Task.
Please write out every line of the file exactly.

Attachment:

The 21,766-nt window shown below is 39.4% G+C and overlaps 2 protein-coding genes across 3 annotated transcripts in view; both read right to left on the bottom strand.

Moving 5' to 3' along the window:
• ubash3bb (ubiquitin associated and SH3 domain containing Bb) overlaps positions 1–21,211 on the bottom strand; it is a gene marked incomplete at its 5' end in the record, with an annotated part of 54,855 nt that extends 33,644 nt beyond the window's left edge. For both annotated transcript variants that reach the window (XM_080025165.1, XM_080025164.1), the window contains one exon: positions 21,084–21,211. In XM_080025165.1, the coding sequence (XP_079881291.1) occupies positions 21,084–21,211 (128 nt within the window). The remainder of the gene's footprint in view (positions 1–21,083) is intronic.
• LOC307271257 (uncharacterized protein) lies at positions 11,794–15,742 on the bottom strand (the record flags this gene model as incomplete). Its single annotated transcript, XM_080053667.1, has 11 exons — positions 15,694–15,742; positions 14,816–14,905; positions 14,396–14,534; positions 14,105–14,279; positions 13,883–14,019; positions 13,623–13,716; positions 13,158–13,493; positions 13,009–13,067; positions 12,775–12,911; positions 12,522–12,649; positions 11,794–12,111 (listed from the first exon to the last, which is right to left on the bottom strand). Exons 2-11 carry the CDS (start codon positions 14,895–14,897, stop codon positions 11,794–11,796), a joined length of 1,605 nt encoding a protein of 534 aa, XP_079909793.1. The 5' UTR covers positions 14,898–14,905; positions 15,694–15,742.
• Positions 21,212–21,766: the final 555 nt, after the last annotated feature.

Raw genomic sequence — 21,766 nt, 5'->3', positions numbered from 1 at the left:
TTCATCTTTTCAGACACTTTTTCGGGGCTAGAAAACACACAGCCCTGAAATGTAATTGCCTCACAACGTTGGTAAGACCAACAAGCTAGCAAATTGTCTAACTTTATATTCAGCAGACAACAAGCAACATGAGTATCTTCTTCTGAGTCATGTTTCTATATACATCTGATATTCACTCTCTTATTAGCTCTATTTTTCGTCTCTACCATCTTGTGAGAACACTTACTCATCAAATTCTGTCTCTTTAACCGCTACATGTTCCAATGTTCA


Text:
The 21,766-nt window shown below is 39.4% G+C and overlaps 2 protein-coding genes across 3 annotated transcripts in view; both read right to left on the bottom strand.

Moving 5' to 3' along the window:
• ubash3bb (ubiquitin associated and SH3 domain containing Bb) overlaps positions 1–21,211 on the bottom strand; it is a gene marked incomplete at its 5' end in the record, with an annotated part of 54,855 nt that extends 33,644 nt beyond the window's left edge. For both annotated transcript variants that reach the window (XM_080025165.1, XM_080025164.1), the window contains one exon: positions 21,084–21,211. In XM_080025165.1, the coding sequence (XP_079881291.1) occupies positions 21,084–21,211 (128 nt within the window). The remainder of the gene's footprint in view (positions 1–21,083) is intronic.
• LOC307271257 (uncharacterized protein) lies at positions 11,794–15,742 on the bottom strand (the record flags this gene model as incomplete). Its single annotated transcript, XM_080053667.1, has 11 exons — positions 15,694–15,742; positions 14,816–14,905; positions 14,396–14,534; positions 14,105–14,279; positions 13,883–14,019; positions 13,623–13,716; positions 13,158–13,493; positions 13,009–13,067; positions 12,775–12,911; positions 12,522–12,649; positions 11,794–12,111 (listed from the first exon to the last, which is right to left on the bottom strand). Exons 2-11 carry the CDS (start codon positions 14,895–14,897, stop codon positions 11,794–11,796), a joined length of 1,605 nt encoding a protein of 534 aa, XP_079909793.1. The 5' UTR covers positions 14,898–14,905; positions 15,694–15,742.
• Positions 21,212–21,766: the final 555 nt, after the last annotated feature.

Raw genomic sequence — 21,766 nt, 5'->3', positions numbered from 1 at the left:
TTCATCTTTTCAGACACTTTTTCGGGGCTAGAAAACACACAGCCCTGAAATGTAATTGCCTCACAACGTTGGTAAGACCAACAAGCTAGCAAATTGTCTAACTTTATATTCAGCAGACAACAAGCAACATGAGTATCTTCTTCTGAGTCATGTTTCTATATACATCTGATATTCACTCTCTTATTAGCTCTATTTTTCGTCTCTACCATCTTGTGAGAACACTTACTCATCAAATTCTGTCTCTTTAACCGCTACATGTTCCAATGTTCA